The sensation of watching yourself being watched as you are watching…etc… is a very media-friendly postmodern nod to a scattered subjectivity. Yes- our media-saturated society has thoroughly fragmented the image of ourselves into one thousand shards- none of which can ever show the true self nor be placed back together again. The eggshell is broken. A well repeated trope, but Rokeby’s comfort and skill in technological media acknowledges this division between our physical selves and projected selves in a way that creates a subtle, intriguing experience. Taken was thoughtfully curated by Cara Starke with Lisa Dorin and an accompanying pamphlet is available for those who want to take home a snapshot of the event.
The swarming virtual crowd of Taken links nicely to the video work by Michal Rovner at the other end of the museum. Order(2003), is populated with Rovner’s ghostlike, digitized people – actual video footage abstracted to black silhouettes - marching in a looped format that converges at the center of the screen. The result is a kaleidoscopic patterning of these silhouettes that crowd and disperse against the muttering of background noise. Rovner’s Israeli nationality adds a political element to the work - are these protesters? Is that figure in the back in a chador? Are they protesting for or against Israel? But it is also Rovner’s inclusion in the traveling exhibition Beyond East and West: Seven Transnational Artists that adds the overt political-middle eastern dimension. Organized by the Krannert Art Museum in Illinois, the unfortunately titled show is an impressive collection of artists who are all from the Middle East [the borders have been defined as the area from Egypt to Pakistan]and work with particularly elegant aesthetics in their cross cultural works. Ghada Amer, Shahzia Sikander, Mona Hatoum, Y. Z. Kami, Jananne Al-Ani, Walid Raad, and Michal Rovner are the featured seven. Though Shahzia Sikander’s Pakistani mixture of traditional miniature painting with contemporary political figures is the most direct fusion of two distinct visual cultures–the entire group manages this feat in some intelligent way or another. Dutch painting, minimalism, lesbian porn and archiving all find their way into these globe trotting conversations. The exhibition works to dispel the notions of “East” and “West” but in fact shows us the ways in which the two outdated notions combine into good artwork.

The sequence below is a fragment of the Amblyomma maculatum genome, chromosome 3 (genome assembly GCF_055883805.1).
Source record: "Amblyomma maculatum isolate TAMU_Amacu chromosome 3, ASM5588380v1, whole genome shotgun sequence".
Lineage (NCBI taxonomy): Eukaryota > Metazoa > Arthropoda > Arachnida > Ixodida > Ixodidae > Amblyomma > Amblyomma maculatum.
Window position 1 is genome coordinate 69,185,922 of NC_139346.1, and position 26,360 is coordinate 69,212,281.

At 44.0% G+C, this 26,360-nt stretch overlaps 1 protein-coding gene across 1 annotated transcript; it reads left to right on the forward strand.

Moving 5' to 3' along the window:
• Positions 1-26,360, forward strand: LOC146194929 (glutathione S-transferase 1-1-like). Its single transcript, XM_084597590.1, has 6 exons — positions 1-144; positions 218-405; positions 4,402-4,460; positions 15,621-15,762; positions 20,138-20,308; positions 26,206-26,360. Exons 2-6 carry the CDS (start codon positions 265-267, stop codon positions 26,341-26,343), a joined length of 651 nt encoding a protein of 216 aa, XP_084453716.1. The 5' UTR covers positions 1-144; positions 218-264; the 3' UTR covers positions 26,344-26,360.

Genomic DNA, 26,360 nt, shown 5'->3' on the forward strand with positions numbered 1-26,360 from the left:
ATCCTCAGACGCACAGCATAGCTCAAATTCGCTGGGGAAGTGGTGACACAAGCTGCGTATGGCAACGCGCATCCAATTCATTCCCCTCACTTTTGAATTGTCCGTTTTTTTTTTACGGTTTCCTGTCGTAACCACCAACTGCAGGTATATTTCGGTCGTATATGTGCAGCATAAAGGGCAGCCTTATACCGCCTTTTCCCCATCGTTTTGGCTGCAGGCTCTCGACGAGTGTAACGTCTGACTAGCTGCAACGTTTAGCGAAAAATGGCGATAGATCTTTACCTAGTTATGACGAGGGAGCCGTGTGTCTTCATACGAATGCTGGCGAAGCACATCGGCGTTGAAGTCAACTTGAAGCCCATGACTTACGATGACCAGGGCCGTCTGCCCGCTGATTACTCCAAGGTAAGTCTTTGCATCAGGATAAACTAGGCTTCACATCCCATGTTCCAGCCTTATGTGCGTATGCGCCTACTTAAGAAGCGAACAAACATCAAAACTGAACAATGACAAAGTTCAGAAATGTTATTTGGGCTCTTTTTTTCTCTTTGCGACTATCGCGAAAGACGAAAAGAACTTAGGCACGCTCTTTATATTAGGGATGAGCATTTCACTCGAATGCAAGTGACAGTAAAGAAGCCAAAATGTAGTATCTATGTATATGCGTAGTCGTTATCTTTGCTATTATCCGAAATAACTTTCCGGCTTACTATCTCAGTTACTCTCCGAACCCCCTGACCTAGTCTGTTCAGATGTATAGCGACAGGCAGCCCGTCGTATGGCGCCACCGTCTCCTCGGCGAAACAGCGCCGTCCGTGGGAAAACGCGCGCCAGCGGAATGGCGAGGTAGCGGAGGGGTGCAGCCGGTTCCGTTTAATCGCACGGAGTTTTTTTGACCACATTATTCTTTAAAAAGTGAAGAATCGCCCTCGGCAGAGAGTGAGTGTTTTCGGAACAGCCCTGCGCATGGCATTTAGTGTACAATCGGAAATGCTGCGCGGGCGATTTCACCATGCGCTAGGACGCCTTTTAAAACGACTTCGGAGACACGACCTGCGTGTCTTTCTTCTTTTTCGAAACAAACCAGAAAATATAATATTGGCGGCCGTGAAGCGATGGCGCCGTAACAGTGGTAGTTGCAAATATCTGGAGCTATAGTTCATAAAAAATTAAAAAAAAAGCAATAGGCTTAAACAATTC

WCMA is the last venue for Beyond East and West. Rokeby’s work The Giver of Names was featured in the group show eVolutionat Art Interactive in Cambridge last year- but if you’re heading west to see the glory of all that is North Adams, Trade Show and Cia Guo-Ciang’s rolling Ford Tauruses- you must make a stop at WCMA.
"David Rokeby: Taken" is on view insert until June 12th at the Williams College Museum of Art located at 15 Lawrence Hall Drive, St. Rt. 2 in Williamstown, MA.
All images are courtesy of the artist and Williams College Museum of Art.